Business Hours

Monday – Saturday
6 AM – 6 PM PDT
Local: 4:33 AM
Catena Aurea: Commentary on the Four Gospels, Collected out of the Works of the Fathers, Volume 1: St. Matthew

Catena Aurea: Commentary on the Four Gospels, Collected out of the Works of the Fathers, Volume 1: St. Matthew

Thomas Aquinas, John Henry Newman

| John Henry Parker | 1841

Buy It

Details

This famous commentary from St. Thomas Aquinas is now more accessible than ever! The Catena Aurea (or, Golden Chain) is a compilation of Patristic commentary on the Gospels and contains passages from over eighty Church Fathers. In this masterpiece, Aquinas seamlessly weaves together extracts from various Fathers to provide a complete commentary on all four Gospels.

It was Pope Urban IV who commissioned St. Thomas Aquinas to bring together the Catena Aurea in a bid to make readily available to the academic public an orthodox patristic commentary on the Gospels. His work manifests an intimate acquaintance with the Fathers of the church and provides an excellent complement to the modern attempts to understand how the fathers read scripture. Corresponding to each of the four Gospel writers, the Catena begins by putting forth the verses to be analyzed and then takes each verse phrase-by-phrase and provides the early Fathers’ insights into the passage.

Author Bios

Thomas Aquinas

Thomas Aquinas

Thomas Aquinas (1225–1274) entered the Benedictine abbey of Montecassino at the age of five to begin his studies. He was transferred to the University of Naples at age 16, where he became acquainted with the revival of Aristotle and the Order of the Dominicans. Aquinas went on to study in Cologne in 1244 and Paris in 1245. He then returned to Cologne in 1248, where he became a lecturer.

Aquinas’ career as a theologian took him all over Europe. In addition to regularly lecturing and teaching in cities throughout Europe, Aquinas participated regularly in public life and advised both kings and popes. Thomas Aquinas also profoundly influenced the history of Protestantism. He wrote prolifically on the relationship between faith and reason, as well as the theological and philosophical issues which defined the Reformation.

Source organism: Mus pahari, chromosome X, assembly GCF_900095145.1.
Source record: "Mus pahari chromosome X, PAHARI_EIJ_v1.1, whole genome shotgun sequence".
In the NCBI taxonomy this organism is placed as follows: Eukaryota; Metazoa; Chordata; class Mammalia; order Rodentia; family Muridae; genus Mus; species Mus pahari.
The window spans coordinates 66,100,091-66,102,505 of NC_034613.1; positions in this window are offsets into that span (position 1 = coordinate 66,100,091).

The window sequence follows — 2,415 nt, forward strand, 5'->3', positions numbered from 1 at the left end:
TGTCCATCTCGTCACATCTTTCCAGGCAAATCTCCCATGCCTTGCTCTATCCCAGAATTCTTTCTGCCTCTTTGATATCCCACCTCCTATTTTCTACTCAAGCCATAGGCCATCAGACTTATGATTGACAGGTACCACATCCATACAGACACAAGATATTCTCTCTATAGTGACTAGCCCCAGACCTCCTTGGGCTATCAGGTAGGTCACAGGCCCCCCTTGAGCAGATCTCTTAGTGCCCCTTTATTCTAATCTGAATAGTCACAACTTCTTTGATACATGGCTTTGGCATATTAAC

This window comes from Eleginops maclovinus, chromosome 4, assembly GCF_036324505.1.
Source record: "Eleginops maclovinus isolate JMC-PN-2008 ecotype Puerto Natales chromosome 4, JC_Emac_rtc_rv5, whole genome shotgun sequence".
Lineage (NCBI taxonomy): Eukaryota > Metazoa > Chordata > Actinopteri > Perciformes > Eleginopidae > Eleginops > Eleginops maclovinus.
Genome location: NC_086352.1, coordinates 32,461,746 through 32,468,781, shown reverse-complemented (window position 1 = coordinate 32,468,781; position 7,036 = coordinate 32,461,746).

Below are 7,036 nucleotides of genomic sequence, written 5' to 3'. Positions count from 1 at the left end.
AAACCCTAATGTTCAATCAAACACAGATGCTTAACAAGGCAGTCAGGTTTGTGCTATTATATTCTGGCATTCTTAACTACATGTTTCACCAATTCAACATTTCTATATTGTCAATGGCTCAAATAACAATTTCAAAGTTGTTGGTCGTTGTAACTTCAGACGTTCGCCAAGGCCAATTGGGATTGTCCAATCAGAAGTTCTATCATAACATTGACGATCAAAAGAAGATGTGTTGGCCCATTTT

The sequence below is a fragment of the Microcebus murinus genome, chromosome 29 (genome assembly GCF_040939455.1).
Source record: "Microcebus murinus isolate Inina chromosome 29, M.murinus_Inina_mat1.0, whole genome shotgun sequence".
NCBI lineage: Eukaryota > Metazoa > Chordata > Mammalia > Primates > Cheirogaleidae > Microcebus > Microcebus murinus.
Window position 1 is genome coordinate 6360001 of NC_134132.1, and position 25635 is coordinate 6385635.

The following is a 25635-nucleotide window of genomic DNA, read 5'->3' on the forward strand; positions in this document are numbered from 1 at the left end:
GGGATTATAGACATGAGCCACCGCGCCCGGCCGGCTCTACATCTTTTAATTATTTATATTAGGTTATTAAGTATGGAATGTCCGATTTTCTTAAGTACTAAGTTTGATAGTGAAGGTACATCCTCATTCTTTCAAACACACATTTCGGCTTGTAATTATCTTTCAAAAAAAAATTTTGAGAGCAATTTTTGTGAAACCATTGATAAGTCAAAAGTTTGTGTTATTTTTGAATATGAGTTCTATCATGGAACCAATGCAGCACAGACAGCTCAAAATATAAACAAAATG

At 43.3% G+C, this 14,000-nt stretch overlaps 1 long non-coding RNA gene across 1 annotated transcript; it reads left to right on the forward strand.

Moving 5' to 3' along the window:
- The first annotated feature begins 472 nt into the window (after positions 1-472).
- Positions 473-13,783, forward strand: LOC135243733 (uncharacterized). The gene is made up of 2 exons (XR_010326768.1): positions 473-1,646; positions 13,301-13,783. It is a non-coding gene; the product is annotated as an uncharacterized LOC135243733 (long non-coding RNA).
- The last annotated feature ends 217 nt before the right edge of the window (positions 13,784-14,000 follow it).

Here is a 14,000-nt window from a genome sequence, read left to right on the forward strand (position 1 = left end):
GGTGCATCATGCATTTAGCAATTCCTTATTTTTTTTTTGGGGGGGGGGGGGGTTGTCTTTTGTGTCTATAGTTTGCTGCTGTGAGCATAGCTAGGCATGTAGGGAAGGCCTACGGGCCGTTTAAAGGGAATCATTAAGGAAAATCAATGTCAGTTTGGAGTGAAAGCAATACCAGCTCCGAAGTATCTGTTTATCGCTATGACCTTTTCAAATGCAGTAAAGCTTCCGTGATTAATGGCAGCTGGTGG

Thomas Aquinas is most well-known for his monumental works Summa Theologica and Summa contra Gentiles

Show More Show Fewer

John Henry Newman

John Henry Newman (February 21, 1801–August 11, 1890), also referred to as Cardinal Newman and Blessed John Henry Newman, was an important figure in the religious history of England in the nineteenth century. He was known nationally by the mid-1830s. Originally an evangelical Oxford academic and priest in the Church of England, Newman was a leader in the Oxford Movement. This influential grouping of Anglicans wished to return the Church of England to many Catholic beliefs and forms of worship traditional in the medieval times to restore ritual expression. In 1845 Newman left the Church of England and was received into the Roman Catholic Church where he was eventually granted the rank of cardinal by Pope Leo XIII. He was instrumental in the founding of the Catholic University of Ireland, which evolved into University College, Dublin, today, the largest university in Ireland. Newman’s beatification was officially proclaimed by Pope Benedict XVI on September 19, 2010 during his visit to the United Kingdom. His canonisation is dependent on the documentation of additional miracles. Newman was also a literary figure of note: his major writings including his autobiography Apologia Pro Vita Sua (1865–1866), the Grammar of Assent (1870), and the poem The Dream of Gerontius (1865), which was set to music in 1900 by Edward Elgar as an oratorio. He wrote the popular hymns “Lead, Kindly Light” and “Praise to the Holiest in the Height” (taken from Gerontius).

Show More Show Fewer